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A Week in America – 23 June 2023

By Martin Liptrot

By Martin Liptrot

This week Martin anticipates the state visit of Indian Premier Modi to America and wonders what will be said, and just as importantly, what won't!
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The Indians are coming! The Indians are coming!

This week sees the arrival of Indian Prime Minister Narendra Modi to U.S. shores.

This may not initially seem remarkable, after all, world leaders often pop into each other’s countries, lead trade delegations, or attend conferences.

But in these stressed and strained geo-political times, the visit of the Indian Premier to Washington has raised a few eyebrows from Moscow to Mumbai, Karachi to Kiev.

It also fits into a current theme.

American sports and business leaders have been tussling over the past few weeks how best to balance their commercial desires with their social obligations. PGA Golf and its decision to partner with Saudi Arabia’s PIF hit the headlines, and Budweiser, Target and Chick-Fil-A’s toe-dipping into the ‘woke wars’ drew miles of column inches and commentary, spurring product boycotts and consumer outrage.

Modi’s visit also questions our politicians’ ability to get the balance right between their commercial needs and wider social values.

Modi is a complex character.  He worked for and still belongs to the Rashtriya Swayamsevak Sangh (RSS), an extreme Hindu Nationalist paramilitary group whose members assassinated Mahatma Ghandi at the dawn of Indian democracy.

Back in 2005, Modi was denied a visa to visit the United States on the grounds of his ‘severe violations of religious freedoms” when he was chief minister of Gujarat state.

He was planning to speak at a huge rally of Indian Americans to raise funds for his then new Bharatiya Janata Party -the BPJ – which had emerged out of the hard right Hindu Nationalist movement.  The BPJ had, and still retains, ties to street gangs, radical militia and the Bajrang Dal – a group which recruits young men from the sprawling slums around India’s biggest cities to attack and intimidate Muslim and citizens of other faiths, curiously, often in the name of protecting cows.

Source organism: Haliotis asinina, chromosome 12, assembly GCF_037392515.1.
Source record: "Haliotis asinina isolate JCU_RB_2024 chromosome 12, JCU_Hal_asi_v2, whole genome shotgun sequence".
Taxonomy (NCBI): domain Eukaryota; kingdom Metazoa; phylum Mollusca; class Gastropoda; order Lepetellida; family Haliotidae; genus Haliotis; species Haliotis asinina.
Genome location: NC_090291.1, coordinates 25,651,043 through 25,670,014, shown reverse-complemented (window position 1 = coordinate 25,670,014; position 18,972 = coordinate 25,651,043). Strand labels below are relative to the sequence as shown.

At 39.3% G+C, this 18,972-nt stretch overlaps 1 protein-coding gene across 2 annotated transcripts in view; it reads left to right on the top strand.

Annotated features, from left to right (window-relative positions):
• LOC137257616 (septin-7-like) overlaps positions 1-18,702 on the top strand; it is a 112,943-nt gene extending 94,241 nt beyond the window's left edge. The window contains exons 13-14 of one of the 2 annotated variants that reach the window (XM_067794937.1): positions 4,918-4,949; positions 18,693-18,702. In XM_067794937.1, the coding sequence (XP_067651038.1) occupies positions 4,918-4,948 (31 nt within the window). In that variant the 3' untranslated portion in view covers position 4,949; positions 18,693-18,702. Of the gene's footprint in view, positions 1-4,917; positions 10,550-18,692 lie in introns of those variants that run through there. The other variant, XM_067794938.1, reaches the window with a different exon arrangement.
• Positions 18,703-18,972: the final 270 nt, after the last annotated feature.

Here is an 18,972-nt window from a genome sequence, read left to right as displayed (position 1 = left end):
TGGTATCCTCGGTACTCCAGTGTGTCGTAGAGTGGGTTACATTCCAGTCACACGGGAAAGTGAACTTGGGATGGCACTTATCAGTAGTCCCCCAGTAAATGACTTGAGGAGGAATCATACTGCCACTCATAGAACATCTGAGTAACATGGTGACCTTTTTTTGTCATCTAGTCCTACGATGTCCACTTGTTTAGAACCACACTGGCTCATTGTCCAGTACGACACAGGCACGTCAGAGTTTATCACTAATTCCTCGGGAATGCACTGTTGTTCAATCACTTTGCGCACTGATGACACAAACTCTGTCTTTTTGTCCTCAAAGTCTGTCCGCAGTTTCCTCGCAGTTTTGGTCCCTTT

According to the New Yorker, Paul Richard Brass, a professor emeritus of political science at the University of Washington, called the Bajrang Dal “a somewhat pathetic but nevertheless dangerous version of the Nazi brownshirts.”

Pathetic or not, these concerns were enough for George W. Bush’s administration to declare Modi – ‘persona non grata’ and deny him a visa.

18 years later, the thousands of murders, deaths and persecution of Muslims, Christians, Bhuddists and others will be swept aside as the rose petals and garlands are laid out to welcome now Prime Minister Modi to D.C.

What has changed? Certainly not the rise of Hindu Nationalism. The Modi Government has overseen a range of new rules and laws which discriminate against ethnic and religious minorities and have prompted a violent rise in mob rule ‘enforcement’ including lynching, stoning and beatings.

So why is President Biden so keen to embrace Modi?